Fighting demons to get your boyfriend back sounds pretty standard for a game, but in Hellblade Senua is in the midst of a psychotic break triggered by finding the aftermath of the Viking raid. She is constantly accompanied by external voices, with distinct personalities, which speak to her as she goes on her journey, and no distinction is made between what is and is not reality because it is all Senua’s reality. Ninja Theory did extensive consulting with mental health professionals and people who have psychosis themselves to try and create a meaningful and empathetic representation.
I really liked the game. I thought it was excellent in its use of sound and perspective for puzzle solving especially, and still think Senua is a wonderful character. But then I’ve never experienced psychosis myself. Hellblade has been discussed by people who have, with some finding it invalidated the experiences of people with mental illness, and others finding the opposite, or even saying it helped them connect with family or loved ones. That this discussion is even happening around a video game is pretty big news in and of itself.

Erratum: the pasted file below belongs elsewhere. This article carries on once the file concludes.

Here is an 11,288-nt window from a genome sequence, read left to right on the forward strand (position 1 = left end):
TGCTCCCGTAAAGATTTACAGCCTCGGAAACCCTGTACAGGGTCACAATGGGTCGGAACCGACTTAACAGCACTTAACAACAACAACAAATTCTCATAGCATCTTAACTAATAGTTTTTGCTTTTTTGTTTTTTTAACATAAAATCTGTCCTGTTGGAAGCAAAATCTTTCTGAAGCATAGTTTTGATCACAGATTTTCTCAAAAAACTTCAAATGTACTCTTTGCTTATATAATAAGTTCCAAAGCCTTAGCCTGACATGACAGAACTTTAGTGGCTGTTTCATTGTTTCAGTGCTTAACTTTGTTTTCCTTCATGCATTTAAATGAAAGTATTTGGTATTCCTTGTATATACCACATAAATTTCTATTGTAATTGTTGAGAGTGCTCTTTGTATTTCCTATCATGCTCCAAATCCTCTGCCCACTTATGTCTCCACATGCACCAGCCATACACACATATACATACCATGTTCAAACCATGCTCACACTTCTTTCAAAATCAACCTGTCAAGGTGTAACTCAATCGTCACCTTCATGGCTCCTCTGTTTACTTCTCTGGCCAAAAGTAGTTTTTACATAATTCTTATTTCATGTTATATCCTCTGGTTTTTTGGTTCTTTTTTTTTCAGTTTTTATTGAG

The Legend of Zelda: Breath of the Wild
One of the comments on our video review for Breath of the Wild was, ‘If you liked it so much, how come you gave it a 9?’, which is obviously amazing. The game itself was amazing too, which I’d say was lucky if Nintendo’s track record with Zelda games wasn’t so consistent (because I even liked that one you didn’t like, probably). Ninty had a lot to prove with the Switch after the post-Wii slump of the Wii U, and it came out swinging with a new mainline Zelda game.
The Legend of Zelda: Breath of the Wild was hotly anticipated not just because even people with the most shrivelled, Scrooge-like hearts have a place there for Link, but also because Breath of the Wild promised to take the series in a different direction, which was all directions at once because it was a giant open world. Like the postman, it delivered. Breath of the Wild is free and open, just dumping you into a beautiful wilderness and sending you on an adventure. There are almost no map markers so you feel like the master of your own fate. Plus when you cook stuff the food does a little dance in the pan and it’s pretty great.